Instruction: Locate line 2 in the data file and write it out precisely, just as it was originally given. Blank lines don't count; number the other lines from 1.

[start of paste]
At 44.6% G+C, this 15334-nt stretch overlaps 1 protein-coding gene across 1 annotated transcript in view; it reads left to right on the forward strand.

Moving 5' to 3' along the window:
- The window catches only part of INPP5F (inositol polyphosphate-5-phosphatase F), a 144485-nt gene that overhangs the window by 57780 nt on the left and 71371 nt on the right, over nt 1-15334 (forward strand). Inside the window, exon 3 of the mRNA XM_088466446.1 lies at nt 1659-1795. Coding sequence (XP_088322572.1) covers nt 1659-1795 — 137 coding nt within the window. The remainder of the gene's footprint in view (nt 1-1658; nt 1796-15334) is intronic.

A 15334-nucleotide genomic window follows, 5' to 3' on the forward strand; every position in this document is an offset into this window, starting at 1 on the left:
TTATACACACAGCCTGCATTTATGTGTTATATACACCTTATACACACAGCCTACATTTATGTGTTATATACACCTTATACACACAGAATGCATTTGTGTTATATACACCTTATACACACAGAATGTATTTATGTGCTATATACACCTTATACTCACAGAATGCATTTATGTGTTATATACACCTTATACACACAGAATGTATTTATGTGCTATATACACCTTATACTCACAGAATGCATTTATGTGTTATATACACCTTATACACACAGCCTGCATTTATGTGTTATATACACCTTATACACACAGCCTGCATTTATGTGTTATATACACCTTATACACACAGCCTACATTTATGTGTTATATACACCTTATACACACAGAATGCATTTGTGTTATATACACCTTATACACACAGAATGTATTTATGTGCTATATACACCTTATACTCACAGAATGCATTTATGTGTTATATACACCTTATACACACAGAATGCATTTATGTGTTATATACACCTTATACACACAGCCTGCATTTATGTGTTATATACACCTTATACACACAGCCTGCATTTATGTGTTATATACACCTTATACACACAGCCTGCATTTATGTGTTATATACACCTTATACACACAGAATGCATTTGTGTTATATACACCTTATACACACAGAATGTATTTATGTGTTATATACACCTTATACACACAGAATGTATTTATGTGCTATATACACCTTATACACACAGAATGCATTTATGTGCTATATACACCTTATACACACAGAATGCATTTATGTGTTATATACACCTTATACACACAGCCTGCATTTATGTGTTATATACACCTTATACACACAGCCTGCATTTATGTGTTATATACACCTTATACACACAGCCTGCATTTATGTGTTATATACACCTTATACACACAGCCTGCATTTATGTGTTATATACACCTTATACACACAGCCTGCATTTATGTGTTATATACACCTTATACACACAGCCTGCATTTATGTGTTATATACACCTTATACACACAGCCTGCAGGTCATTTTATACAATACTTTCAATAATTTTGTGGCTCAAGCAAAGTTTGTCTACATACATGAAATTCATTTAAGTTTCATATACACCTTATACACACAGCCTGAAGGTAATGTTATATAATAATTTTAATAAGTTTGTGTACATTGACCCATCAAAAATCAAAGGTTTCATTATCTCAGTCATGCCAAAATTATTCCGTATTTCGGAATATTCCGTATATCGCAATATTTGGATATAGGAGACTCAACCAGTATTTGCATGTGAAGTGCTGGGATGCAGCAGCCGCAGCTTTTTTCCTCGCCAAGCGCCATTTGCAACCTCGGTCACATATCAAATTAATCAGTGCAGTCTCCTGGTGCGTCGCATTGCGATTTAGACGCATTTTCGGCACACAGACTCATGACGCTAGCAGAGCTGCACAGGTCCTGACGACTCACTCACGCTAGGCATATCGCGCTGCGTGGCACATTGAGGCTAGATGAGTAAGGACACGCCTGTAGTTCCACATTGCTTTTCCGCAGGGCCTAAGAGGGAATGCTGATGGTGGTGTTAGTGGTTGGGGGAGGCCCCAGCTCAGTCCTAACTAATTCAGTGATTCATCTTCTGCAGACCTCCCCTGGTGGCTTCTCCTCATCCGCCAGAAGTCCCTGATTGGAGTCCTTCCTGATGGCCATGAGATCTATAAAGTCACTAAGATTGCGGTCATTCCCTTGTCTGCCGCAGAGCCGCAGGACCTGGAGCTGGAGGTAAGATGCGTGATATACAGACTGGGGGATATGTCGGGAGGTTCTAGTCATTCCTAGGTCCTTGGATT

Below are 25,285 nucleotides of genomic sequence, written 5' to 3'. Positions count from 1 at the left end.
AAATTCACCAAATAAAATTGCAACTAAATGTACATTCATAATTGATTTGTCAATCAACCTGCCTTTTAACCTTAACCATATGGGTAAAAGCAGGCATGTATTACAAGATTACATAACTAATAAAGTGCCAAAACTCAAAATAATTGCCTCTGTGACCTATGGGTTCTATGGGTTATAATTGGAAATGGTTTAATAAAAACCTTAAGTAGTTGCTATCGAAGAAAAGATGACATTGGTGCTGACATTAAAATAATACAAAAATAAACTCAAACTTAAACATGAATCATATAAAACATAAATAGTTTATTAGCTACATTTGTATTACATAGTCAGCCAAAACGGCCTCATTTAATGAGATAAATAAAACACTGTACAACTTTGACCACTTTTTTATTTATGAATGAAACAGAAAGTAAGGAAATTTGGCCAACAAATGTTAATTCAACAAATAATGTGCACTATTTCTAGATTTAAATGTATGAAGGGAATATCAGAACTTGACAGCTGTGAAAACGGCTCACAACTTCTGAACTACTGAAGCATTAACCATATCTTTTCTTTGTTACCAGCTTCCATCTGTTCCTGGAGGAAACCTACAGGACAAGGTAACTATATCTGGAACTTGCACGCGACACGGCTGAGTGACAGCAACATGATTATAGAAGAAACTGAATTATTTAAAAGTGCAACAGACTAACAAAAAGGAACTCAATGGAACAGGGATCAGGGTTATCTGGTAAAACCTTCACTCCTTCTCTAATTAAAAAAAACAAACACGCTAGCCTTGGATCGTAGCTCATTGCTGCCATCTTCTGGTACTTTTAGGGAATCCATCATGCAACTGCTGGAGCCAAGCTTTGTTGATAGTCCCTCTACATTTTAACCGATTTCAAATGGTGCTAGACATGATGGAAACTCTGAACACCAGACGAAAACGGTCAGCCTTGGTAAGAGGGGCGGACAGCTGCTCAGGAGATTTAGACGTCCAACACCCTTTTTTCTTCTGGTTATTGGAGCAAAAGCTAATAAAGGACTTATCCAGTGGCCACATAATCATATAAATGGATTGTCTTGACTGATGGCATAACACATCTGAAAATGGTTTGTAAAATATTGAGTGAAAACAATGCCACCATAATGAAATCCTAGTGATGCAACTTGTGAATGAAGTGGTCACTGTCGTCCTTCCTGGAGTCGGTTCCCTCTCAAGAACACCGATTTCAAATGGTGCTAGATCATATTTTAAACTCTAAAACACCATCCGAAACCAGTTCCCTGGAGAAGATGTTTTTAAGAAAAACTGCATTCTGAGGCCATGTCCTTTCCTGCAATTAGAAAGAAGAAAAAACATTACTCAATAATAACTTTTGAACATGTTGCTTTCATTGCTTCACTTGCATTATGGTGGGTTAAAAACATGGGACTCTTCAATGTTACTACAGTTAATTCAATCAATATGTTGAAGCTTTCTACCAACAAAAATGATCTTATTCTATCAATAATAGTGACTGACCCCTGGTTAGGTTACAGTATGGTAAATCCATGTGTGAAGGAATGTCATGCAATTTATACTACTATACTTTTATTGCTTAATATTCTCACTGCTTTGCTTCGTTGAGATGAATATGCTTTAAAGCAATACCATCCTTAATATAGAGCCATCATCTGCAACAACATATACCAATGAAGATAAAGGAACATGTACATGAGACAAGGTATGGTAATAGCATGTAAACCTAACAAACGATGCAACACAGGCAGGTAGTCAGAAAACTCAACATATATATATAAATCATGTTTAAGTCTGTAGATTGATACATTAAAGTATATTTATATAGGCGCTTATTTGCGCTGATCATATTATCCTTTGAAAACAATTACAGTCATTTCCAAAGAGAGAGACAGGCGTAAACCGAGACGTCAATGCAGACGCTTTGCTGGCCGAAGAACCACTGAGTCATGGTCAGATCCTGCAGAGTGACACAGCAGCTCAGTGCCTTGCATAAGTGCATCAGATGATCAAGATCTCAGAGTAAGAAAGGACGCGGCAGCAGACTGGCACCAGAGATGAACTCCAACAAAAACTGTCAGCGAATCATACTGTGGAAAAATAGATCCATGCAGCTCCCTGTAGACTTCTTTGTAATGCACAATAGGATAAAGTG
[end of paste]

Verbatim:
Moving 5' to 3' along the window: